Britain’s Attorney General for the Six Counties has directed that a fresh inquest be carried out into the killing of an unarmed Tyrone man who was shot in the back by the British Army in August 1974.
Paddy [Patrick] McElhone, aged in his 20s and who had a severe learning disability, was taken from his home and shot dead by a British soldier in a field near to Limehill Road.
In March 1975 a lance corporal from the Royal Regiment of Wales was charged with the murder but was found not guilty in a non-jury court.
In a disturbing judgement, the judge said he was satisfied that the soldier, Roy Alun Jones, reasonably believed that he might be dealing with a paramilitary seeking to escape and that his action was reasonable under the circumstances.
The McElhone family received a payment of 3,000 pounds. Mr McElhone’s mother died a month after the money was paid and his father a short time afterwards.
In a letter to the Dublin government at the time, two local priests, Fathers Michael McGirr and Denis Faul described the killing. They said Paddy was a quiet young man whose only interest was playing an accordion in a local band.
“In recent weeks a new regiment has been very active and provocative in the Pomeroy area,” they said.
“Sinister movements like spying on certain houses and harassment of the people have created a climate of foreboding and fear.
“On Wednesday searches were made in the Limehill district. The soldiers went to a number of small firms and harassed the people with their foul language and threatening behaviour.
“They spoke to the deceased, Paddy McElhone as he was cutting hay in a field.
“Later that evening at six o’clock as McElhone waited at home for his tea two soldiers called at the door, saying: ‘Come out here... We want a word with you.’ The young man went out and the soldiers closed the door on his father and mother.
“The mother had a view of the road and she saw a number of soldiers gathered around Paddy. She heard one of them say: ‘You’re not doing much to help the army’.
“She then saw soldiers shaking him severely. They then took him further down the road. Mrs McElhone asked her husband, Peter to go out and see what was happening to Paddy.
“Then Peter heard a shot and saw his son fall in the hay field. Peter screamed: ‘Why have you shot my son? He has done nothing.’ The soldier replied: ‘Get back into the house you f****** whore or we will shoot you too’.”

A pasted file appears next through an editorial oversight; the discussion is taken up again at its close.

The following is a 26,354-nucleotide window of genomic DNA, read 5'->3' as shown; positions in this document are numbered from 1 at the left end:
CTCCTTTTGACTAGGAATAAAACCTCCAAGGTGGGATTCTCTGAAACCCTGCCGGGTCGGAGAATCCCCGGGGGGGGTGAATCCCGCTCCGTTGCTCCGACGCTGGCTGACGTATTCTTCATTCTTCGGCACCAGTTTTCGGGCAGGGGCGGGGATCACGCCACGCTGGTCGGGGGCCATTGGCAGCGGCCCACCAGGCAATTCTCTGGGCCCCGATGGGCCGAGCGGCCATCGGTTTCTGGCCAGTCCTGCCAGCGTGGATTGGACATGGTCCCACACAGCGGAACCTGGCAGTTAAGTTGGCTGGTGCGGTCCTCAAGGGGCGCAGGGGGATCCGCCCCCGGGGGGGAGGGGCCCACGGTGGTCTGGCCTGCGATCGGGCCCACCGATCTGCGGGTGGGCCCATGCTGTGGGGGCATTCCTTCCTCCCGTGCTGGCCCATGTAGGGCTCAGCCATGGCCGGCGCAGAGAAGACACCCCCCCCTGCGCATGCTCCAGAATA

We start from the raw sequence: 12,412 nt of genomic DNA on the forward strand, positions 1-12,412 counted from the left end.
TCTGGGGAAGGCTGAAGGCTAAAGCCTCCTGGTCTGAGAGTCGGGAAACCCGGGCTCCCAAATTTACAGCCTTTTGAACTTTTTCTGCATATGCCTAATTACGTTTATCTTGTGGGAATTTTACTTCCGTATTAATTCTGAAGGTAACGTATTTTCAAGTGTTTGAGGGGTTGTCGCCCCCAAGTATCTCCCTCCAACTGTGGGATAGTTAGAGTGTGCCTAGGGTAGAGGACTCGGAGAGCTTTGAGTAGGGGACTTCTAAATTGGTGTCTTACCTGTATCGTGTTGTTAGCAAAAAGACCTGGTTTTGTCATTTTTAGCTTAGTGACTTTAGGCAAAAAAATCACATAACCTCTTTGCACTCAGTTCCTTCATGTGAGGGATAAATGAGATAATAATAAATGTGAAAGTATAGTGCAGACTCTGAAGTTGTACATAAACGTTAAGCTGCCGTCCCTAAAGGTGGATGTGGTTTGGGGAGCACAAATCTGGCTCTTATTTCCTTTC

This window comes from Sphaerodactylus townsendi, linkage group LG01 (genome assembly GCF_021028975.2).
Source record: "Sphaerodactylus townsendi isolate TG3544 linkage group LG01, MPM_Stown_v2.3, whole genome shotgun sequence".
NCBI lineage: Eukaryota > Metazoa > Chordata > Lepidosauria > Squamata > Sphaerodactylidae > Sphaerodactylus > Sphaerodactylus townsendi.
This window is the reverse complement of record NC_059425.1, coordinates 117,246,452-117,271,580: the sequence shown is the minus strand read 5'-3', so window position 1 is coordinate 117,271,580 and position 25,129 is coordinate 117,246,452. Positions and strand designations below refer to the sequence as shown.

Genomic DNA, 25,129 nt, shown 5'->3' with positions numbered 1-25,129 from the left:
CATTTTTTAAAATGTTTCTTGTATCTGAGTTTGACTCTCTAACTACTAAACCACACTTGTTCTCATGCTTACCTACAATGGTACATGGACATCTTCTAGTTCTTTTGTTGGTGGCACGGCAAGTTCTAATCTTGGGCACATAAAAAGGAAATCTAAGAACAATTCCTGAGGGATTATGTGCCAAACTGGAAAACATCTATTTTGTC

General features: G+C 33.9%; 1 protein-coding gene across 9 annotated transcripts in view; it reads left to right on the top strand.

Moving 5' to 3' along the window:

In the hours after the killing, Jones first claimed the shooting had been an accident, but in a prepared statement to police in Cookstown, he changed his previous account saying that Paddy had run away and had failed to stop at his command. Jones died in 2002.
In recent correspondence to the family lawyer Patrick Fahy, the Attorney General John F Larkin QC states that there was “nothing that could plausibly have justified the deliberate taking of Mr McElhone’s life.”
The letter said a second British soldier, a Private Bedford who was at the scene of the killing, should have been called to the trial and to Paddy’s inquest.
In 2013, Private Bedford told the PSNI’s Historical Enquiries Team that Jones said to him, “Keep your mouth shut, I’ve heard what you said in your statement and I’ll be in the s**t,” to which he replied, “You’re already in the s**t and I’m telling the truth.”
He also stated that he was treated “appallingly afterwards by some of the soldiers in the regiment and told to “keep my mouth shut and go with the flow”.
However that evidence was not heard at the murder trial or the inquest.
Mr Fahy says that the HET report “points clearly to no other conclusion than that the British army summarily executed a defenceless and totally innocent man.”
He said, “It was horrific that state forces pushed Mr McElhone into a field by the back of the head and shot him dead.”
Regarding a fresh inquest, the Attorney General stated, “...it will be possible for a narrative verdict to confirm that Mr McElhone did nothing wrong immediately before his death, and certainly nothing that could plausibly have justified the deliberate taking of life.”
Mr Larkin concluded the correspondence by expressing his sympathy with the McElhone family, adding, “My hope is that an inquest may offer them the truth which I believe it is possible to obtain at an inquest.”